The question propounded to the Court in that case was in these words: 'Whether the crime of robbery, committed by persons who are not citizens of the United States, on the high seas, on board of any ship or vessel belonging exclusively to the subjects of any foreign State or sovereignty, or upon the person of any subject of any foreign State or sovereignty, not on board of any ship or vessel belonging to any subject or citizen of the United States, be a robbery or piracy within the true intent and meaning of the said 8th section of the act of Congress, aforesaid, and of which the Circuit Court of the United States hath cognizance, to hear, try, determine, and punish the same?'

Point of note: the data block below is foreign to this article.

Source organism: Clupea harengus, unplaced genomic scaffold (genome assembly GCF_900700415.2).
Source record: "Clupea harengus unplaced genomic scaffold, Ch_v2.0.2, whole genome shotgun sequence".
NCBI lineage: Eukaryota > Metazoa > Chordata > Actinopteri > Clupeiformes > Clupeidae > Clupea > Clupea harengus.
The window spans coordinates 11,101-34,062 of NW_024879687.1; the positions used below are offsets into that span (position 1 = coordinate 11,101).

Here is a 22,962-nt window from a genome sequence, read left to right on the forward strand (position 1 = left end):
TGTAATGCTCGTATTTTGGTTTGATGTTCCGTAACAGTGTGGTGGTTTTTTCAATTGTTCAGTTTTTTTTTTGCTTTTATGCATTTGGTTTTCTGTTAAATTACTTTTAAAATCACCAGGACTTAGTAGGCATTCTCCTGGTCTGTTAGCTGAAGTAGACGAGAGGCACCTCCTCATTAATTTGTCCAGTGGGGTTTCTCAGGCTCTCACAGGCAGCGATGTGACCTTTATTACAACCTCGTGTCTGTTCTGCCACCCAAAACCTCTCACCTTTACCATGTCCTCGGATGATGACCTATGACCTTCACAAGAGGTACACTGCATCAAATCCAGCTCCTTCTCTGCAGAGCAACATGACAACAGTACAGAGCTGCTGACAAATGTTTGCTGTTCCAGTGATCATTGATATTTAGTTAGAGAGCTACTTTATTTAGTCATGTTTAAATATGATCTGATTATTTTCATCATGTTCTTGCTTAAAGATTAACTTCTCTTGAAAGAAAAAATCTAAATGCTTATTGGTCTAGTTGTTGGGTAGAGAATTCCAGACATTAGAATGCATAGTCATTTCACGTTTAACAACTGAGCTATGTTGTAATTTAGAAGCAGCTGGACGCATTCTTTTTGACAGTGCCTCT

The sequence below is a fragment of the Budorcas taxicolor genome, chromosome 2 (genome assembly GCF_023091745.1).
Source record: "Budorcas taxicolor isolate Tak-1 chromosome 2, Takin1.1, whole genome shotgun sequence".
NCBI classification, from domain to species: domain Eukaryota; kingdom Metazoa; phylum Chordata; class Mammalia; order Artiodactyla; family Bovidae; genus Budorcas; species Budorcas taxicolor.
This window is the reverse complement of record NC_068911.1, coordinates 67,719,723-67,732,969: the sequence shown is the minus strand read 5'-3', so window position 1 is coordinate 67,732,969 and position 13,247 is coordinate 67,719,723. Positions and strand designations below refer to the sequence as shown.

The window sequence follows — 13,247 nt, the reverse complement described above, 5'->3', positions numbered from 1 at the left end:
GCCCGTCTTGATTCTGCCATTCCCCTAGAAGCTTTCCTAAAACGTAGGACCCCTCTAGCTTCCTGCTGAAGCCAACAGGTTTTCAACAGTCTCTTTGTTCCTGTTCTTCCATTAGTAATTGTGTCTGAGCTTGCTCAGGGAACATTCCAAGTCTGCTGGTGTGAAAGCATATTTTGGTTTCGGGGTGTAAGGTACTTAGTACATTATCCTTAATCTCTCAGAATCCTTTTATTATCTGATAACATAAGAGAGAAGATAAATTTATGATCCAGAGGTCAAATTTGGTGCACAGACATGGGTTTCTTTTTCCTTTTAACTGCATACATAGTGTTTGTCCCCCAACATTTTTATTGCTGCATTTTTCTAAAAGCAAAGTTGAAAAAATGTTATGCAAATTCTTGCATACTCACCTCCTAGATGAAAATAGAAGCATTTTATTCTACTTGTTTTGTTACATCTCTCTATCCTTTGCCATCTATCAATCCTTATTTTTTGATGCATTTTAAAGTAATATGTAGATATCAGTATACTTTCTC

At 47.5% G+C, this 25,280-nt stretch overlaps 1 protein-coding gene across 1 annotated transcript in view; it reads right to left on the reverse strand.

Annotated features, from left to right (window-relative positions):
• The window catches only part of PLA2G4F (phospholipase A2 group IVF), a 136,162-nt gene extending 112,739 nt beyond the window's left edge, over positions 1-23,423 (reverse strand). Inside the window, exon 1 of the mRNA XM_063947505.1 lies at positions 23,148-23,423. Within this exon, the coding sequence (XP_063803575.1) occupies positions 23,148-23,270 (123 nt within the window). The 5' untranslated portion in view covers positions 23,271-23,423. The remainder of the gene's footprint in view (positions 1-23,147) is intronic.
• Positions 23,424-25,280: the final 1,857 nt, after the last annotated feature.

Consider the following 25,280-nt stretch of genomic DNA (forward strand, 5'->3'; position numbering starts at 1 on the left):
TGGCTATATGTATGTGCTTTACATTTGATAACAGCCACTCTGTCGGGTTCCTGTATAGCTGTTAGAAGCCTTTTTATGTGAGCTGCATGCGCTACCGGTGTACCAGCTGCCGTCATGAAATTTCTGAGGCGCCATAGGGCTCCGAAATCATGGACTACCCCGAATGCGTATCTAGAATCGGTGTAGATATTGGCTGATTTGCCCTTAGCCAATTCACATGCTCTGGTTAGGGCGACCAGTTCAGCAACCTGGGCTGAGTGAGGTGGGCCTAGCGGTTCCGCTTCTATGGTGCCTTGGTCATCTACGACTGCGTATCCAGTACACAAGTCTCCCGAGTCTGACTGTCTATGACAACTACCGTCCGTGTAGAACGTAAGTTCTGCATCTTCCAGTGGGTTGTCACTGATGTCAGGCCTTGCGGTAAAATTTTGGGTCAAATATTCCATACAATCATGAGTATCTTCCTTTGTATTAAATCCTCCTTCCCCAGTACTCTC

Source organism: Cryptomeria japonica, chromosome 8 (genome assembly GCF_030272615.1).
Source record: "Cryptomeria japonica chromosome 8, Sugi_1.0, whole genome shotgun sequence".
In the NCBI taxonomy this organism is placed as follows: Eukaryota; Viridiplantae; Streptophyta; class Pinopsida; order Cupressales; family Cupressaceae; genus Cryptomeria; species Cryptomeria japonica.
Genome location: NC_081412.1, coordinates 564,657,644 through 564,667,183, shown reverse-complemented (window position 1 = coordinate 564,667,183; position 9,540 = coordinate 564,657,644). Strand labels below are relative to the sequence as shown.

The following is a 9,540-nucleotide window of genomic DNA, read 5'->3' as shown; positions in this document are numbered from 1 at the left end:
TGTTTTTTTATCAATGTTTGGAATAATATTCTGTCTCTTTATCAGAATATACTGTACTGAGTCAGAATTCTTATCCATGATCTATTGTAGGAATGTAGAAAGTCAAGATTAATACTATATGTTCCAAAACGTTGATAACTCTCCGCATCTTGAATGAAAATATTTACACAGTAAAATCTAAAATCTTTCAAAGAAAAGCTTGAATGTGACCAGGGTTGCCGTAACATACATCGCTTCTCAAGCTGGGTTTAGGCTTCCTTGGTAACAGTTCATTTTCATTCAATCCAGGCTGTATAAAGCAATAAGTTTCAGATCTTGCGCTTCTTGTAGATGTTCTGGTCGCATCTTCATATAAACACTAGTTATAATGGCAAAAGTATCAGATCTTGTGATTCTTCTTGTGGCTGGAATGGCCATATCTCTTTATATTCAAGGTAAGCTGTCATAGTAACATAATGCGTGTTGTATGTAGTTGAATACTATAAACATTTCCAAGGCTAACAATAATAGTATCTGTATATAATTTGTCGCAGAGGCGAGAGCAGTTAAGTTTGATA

The same question was again propounded, so varied only as to comprehend the offence if committed by American citizens in a vessel belonging to foreigners.
The Court, in concluding its exposition of the act, thus sums up its opinion: 'The Court is of opinion, that the crime of robbery, committed by a person on the high seas, on board of any ship or vessel belonging exclusively to subjects of a foreign State, on persons within a vessel belonging exclusively to subjects of a foreign State, is not a piracy within the true intent and meaning of the act for the punishment of certain crimes against the United States.' The certificate of the Court conforms entirely to this opinion.